Analysts have noted the increasingly fickle nature of the electorate, with many voters ignoring their party’s official endorsement.

Voting figures show Marsicanin failed to mobilise anything like all the ruling coalition’s normal voting base. The coalition parties won more than 1.5 million votes in the previous parliamentary ballot.

Even worse, Marsicanin failed to galvanise the support of his own Democratic Party of Serbia, DSS, which took more than 700,000 votes in last December’s general election.

Another problem facing Tadic is the bitter political war that still rages between Kostunica's DSS, and Tadic's DS. Many observers predict DSS supporters will not lightly switch to a DS candidate.

Political analyst Ljiljana Bacevic predicted that Tadic could only count on “a smaller part of Marsicanin's votes”.

Even though most analysts (traditionally inclined to pro-western parties) maintain Tadic will win the second round, there is no euphoria at Tadic's campaign headquarters.

Sources close to Tadic have told IWPR he can win the election only if three factors combine.

One is obtaining the active support of Kostunica and Karic. The second is getting those who did not vote the first time to come out and so increase the overall turnout. The third is marshalling a mass of different social groups into a broad front against the ultranationalist candidate.

Although Karic said on the eve of the first round of voting that he would back Tadic in the second, he has since struck a more hesitant note. Encouraged by his own success, Karic now insists Tadic must pledge to fulfil a range of pre-election promises before he can get his endorsement.

Officials from Tadic's campaign headquarters told IWPR that the DS candidate held talks with Karic on June 14, which proved fruitless.

According to Belgrade analyst Slobodan Antonic, even if Karic endorses Tadic, his followers, mostly poorly-educated rural dwellers and Kosovo Serbs, could not so easily switch to the DS candidate who appeals more to middle class, urban voters.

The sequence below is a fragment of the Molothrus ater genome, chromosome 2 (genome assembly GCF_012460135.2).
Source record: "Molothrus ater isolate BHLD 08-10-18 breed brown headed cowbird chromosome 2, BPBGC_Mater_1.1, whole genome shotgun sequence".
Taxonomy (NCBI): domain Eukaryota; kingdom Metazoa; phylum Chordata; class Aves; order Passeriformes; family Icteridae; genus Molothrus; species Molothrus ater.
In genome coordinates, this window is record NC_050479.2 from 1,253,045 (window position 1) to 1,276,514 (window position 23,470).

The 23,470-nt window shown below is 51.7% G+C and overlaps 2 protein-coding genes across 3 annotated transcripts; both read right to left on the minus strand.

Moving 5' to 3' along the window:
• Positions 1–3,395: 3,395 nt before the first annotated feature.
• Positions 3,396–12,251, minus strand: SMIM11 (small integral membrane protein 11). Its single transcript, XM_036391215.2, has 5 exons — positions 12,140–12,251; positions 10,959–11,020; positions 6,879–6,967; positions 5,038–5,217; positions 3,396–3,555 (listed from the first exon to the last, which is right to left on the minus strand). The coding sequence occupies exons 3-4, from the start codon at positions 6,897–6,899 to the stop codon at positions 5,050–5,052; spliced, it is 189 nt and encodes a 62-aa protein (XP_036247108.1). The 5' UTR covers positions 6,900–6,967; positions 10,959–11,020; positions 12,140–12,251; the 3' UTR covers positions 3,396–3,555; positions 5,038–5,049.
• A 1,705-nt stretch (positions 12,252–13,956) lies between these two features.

This places still more emphasis on the need to mobilise the part of the electorate that abstained from voting in the first round.

Many are natural supporters of the reformist G17 Plus party. Surveys suggest many of this party’s voters abstained from backing the conservative Marsicanin, despite official G17 Plus backing for him.

Such voters see themselves as closer to Tadic in terms of political programmes, so stayed at home.

It was the same with voters of the coalition of the Serbian Renewal Movement, SPO, and New Serbia, NS. They either abstained or voted for Karic - not Marsicanin.

Supporters of these three parties – around 600,000 in total – could be Tadic's vital spare voters, though Nikolic has no less chance of finding potential voters in this pool than Tadic.

Thus, Tadic's final trump card may be his ability to mobilise a broad front against the ultranationalist candidate, echoing the success of Jacques Chirac in the last French presidential election against the Front National.

To achieve this, Tadic will need the strong but discreet backing of the international community which apparently will not be lacking.

But he will also need something approaching a national consensus against extreme nationalism.

Zeljko Cvijanovic is the editor of the Belgrade weekly Evropa.

Support our journalists